I went with magenta for my Gaddhjalt, and for what it is worth, I thought it looked very nice.


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Addison C. de Lisle




Location: South Carolina
Joined: 05 Nov 2005
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PostPosted: Sun 16 Dec, 2007 8:17 pm    Post subject:         Reply with quote

Tastefully displayed on a cardboard background with my Crecy... Laughing Out Loud

I like Albion's oxblood dye; it's a tad more interesting than just plain black (although I do like black, some swords just feel like they should have something else).

www.addisondelisle.com
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Jeremy V. Krause




Location: Buffalo, NY.
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PostPosted: Mon 17 Dec, 2007 11:35 am    Post subject:         Reply with quote

I find the issue of grip colors and materials very interesting,

It is my PERSONAL opinion that many swords of the high medieval period had grips that would look very strange to our modern eyes. Oakeshott discusses one with a binding of green and yellow silk. Oakeshott believed that the grip of the Sword of St. Casilda was not a replacement and this grip was red (now pink) with thongs and small pegs or nails, (very attractive I believe).

Our modern companies seem to perfer, because of customer preference, durability, and ease, to use subtle shades of veg. tanned leather. I do believe this was done sometimes but not by any means the rule. This is just me, but I believe that the blade and furniture were seen as vastly more important than the grip and hence period materials were not always chosen due to there durability but due to visual appeal. I think that, in a way, the beauty of the modern high quality production or custom blade does not fit with the subtlety of the grip. The problem with more austentatious grips is that with so few historical examples much guess work would have to be done- thus increasing the chances of historical inaccuracy.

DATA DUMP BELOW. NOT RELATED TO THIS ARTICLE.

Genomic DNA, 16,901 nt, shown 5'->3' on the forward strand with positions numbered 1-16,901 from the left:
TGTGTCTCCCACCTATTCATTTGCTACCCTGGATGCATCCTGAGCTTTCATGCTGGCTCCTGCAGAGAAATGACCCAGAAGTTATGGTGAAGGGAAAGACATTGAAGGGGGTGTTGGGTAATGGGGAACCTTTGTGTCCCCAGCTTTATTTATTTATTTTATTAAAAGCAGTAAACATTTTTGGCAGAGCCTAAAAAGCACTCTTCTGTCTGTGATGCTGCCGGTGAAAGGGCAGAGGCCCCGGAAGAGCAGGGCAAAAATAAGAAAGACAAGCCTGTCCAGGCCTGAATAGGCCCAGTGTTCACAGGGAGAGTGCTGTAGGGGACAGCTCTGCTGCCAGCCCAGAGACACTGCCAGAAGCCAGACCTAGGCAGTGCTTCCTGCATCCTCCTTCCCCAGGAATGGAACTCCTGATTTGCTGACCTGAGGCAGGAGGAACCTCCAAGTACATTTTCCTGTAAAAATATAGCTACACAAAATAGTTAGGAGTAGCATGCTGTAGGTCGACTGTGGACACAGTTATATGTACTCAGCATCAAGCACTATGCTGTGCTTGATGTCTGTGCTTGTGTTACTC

Oh, and for Albions I like red- bright red that darkens a bit with age. I also have oxblood, brown, and light brown that are appealing to the modern eye. I have contemplated sending my next Albion to Christian Fletcher to have a grip upgrade similar to that found on the Sword of St. Casilda.

Oh, and Kenton, your Gaddjhalt looks very nice- I love that design- now have some decorative thongs and small iron nails and it would be splendid indeed but so would my Reeve and my Norman!
Thanks,
Jeremy
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Travis Gorrie




Location: Springfield, Illinois
Joined: 21 Apr 2004

Posts: 32

PostPosted: Mon 17 Dec, 2007 6:03 pm    Post subject:         Reply with quote

Thanks for the replies and links guys. I was leaning to either the light brown or oxblood colors. Light brown because that seemed realistic or natural to me and the oxblood because it would provide a little color without drawing to much attention to the grip. I just cannot envision a bright or brilliant color as the sword focus, but by the sounds of some of these posts it might be more historically accurate.

But Kentonís magenta grip looks pretty niceÖ but unfortunately Iím too conservative of a person for all that flash. I am going with the oxblood though; you guys have convinced me to go with some color. Next time will be the campaign worn sword.

Thanks again.